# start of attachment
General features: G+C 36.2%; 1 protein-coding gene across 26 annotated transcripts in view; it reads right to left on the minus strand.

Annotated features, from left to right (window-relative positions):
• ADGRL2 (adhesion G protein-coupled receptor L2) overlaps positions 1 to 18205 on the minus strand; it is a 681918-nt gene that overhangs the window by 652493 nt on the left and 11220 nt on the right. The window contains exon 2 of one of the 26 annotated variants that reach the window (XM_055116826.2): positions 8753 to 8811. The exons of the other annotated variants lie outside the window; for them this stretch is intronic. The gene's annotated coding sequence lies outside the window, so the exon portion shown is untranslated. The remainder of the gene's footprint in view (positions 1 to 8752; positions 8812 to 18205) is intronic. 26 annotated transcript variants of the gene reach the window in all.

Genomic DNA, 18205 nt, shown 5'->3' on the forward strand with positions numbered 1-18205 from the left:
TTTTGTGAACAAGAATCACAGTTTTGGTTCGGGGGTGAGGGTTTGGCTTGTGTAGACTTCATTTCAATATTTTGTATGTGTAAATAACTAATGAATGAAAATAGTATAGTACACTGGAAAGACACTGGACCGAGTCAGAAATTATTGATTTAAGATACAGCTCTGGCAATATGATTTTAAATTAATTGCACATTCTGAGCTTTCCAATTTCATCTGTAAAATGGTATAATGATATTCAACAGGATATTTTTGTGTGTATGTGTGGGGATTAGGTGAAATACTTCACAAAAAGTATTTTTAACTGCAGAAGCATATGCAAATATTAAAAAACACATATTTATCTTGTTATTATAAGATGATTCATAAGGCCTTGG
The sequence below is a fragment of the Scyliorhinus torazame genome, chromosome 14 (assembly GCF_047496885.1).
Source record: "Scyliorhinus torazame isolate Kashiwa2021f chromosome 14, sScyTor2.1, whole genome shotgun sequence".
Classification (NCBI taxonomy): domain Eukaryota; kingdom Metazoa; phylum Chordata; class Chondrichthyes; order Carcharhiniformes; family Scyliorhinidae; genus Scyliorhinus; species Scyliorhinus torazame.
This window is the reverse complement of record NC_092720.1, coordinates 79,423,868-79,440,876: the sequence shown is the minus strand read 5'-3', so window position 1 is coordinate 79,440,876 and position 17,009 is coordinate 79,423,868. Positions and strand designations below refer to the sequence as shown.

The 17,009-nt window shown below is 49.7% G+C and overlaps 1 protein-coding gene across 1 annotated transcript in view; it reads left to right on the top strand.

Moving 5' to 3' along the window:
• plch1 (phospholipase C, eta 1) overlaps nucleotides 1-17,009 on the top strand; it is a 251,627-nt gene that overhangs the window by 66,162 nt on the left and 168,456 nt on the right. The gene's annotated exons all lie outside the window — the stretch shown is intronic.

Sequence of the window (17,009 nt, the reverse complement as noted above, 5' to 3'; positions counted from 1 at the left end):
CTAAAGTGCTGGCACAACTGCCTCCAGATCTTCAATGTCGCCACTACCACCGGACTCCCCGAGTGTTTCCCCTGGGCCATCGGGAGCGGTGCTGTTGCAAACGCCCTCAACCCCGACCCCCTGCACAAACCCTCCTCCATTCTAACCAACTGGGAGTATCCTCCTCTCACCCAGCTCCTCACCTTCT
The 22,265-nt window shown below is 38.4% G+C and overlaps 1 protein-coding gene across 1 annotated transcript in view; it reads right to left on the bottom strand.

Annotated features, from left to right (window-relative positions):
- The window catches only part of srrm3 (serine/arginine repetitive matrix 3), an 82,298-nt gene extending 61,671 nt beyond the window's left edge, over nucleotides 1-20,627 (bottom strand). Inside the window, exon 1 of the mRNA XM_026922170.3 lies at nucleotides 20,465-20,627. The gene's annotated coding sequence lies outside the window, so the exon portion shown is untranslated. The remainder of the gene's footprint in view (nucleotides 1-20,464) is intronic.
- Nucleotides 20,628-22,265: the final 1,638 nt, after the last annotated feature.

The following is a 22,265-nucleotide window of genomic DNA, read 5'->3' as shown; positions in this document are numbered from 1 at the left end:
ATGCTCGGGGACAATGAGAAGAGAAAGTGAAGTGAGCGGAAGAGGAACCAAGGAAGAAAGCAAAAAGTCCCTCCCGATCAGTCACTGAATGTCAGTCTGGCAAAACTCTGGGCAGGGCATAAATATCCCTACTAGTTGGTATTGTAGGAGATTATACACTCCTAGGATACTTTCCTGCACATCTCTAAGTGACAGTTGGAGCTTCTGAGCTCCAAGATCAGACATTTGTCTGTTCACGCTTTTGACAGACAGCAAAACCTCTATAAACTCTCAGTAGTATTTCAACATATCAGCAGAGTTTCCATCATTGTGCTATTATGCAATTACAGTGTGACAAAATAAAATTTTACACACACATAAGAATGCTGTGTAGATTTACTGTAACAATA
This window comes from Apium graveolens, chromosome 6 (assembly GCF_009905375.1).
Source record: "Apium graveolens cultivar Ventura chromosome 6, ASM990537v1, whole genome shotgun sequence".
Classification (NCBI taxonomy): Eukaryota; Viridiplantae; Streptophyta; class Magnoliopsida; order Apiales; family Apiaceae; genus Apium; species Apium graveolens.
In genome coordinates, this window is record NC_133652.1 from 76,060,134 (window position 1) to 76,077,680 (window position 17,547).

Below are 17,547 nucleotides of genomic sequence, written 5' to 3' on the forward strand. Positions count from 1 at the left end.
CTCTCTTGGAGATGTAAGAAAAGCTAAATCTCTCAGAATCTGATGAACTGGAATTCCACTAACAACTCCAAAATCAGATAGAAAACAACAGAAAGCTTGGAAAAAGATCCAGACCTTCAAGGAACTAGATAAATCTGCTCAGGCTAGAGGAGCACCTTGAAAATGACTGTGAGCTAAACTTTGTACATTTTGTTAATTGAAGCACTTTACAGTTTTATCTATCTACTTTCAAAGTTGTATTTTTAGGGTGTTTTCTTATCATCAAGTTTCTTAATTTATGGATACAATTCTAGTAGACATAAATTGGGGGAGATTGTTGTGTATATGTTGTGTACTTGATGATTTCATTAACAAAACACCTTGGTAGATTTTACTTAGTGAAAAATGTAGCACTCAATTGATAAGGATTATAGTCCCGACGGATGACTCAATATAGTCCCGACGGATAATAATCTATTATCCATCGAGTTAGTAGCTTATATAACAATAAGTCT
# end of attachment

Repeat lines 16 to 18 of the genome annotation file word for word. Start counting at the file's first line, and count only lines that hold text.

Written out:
Annotated features, from left to right (window-relative positions):
- The window catches only part of srrm3 (serine/arginine repetitive matrix 3), an 82,298-nt gene extending 61,671 nt beyond the window's left edge, over nucleotides 1-20,627 (bottom strand). Inside the window, exon 1 of the mRNA XM_026922170.3 lies at nucleotides 20,465-20,627. The gene's annotated coding sequence lies outside the window, so the exon portion shown is untranslated. The remainder of the gene's footprint in view (nucleotides 1-20,464) is intronic.
- Nucleotides 20,628-22,265: the final 1,638 nt, after the last annotated feature.